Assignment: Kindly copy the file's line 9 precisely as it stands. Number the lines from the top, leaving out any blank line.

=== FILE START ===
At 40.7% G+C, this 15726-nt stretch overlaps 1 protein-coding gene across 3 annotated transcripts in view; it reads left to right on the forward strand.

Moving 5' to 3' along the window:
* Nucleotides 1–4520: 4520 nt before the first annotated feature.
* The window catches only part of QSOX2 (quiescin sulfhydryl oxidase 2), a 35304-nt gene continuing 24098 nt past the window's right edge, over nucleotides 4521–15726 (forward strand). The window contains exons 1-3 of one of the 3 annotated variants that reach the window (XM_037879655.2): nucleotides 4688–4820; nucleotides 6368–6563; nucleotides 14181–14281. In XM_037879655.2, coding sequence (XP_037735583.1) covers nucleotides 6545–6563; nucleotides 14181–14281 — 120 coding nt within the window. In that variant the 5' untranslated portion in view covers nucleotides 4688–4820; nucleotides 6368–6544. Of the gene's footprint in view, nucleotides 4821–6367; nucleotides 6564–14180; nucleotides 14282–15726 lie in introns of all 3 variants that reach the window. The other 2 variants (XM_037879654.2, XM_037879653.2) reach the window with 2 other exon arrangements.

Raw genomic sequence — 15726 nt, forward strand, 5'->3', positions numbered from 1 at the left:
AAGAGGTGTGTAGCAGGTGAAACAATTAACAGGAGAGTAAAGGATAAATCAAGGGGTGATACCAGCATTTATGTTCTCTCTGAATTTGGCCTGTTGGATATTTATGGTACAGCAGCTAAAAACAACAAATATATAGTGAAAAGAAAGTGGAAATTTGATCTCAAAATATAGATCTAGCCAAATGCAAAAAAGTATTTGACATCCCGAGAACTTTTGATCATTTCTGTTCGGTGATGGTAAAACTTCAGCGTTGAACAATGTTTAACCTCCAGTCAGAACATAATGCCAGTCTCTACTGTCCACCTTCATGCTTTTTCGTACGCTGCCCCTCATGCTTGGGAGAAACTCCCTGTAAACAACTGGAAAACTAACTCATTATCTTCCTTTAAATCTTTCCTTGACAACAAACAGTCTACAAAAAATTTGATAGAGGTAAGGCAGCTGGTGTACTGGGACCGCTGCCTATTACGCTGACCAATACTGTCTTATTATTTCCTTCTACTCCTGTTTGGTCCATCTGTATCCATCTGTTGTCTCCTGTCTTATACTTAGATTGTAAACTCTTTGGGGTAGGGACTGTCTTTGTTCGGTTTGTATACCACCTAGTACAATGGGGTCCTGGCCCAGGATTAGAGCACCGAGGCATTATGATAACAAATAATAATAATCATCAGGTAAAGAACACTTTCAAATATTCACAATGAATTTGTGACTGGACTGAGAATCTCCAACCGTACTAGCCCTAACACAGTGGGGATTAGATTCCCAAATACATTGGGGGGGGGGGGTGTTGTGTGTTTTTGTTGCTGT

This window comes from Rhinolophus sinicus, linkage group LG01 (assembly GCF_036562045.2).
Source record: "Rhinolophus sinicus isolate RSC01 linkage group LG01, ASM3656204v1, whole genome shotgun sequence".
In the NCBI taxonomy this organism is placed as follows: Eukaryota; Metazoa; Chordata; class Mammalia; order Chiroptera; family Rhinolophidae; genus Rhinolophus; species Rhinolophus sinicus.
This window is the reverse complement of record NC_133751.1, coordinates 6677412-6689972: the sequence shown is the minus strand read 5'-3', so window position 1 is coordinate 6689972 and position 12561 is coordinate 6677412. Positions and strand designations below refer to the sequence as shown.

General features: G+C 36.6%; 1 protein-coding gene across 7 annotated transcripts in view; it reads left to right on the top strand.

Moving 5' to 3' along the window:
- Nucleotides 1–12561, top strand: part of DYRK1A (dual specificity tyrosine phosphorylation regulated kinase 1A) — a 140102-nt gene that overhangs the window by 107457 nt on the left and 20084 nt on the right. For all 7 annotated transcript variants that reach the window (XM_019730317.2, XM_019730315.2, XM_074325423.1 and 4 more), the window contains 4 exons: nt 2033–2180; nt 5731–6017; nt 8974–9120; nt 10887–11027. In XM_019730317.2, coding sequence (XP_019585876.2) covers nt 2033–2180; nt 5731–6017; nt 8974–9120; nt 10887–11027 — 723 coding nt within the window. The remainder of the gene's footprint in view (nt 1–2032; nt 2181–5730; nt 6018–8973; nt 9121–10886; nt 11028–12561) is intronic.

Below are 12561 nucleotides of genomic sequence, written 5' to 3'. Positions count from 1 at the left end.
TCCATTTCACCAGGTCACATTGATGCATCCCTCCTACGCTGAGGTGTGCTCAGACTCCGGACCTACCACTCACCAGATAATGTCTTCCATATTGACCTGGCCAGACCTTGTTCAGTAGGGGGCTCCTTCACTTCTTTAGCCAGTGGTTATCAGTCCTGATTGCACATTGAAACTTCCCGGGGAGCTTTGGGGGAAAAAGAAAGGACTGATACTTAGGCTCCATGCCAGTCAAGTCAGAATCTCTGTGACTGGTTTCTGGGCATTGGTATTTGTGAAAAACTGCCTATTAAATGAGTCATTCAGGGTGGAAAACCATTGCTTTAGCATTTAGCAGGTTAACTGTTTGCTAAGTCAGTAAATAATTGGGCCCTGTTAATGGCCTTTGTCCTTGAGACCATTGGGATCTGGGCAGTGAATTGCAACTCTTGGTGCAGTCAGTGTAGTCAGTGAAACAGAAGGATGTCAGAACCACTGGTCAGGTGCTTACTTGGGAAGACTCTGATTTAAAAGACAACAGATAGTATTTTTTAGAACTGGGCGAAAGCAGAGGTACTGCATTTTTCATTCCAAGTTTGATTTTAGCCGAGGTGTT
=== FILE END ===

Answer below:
In the NCBI taxonomy this organism is placed as follows: Eukaryota; Metazoa; Chordata; class Mammalia; order Chiroptera; family Rhinolophidae; genus Rhinolophus; species Rhinolophus sinicus.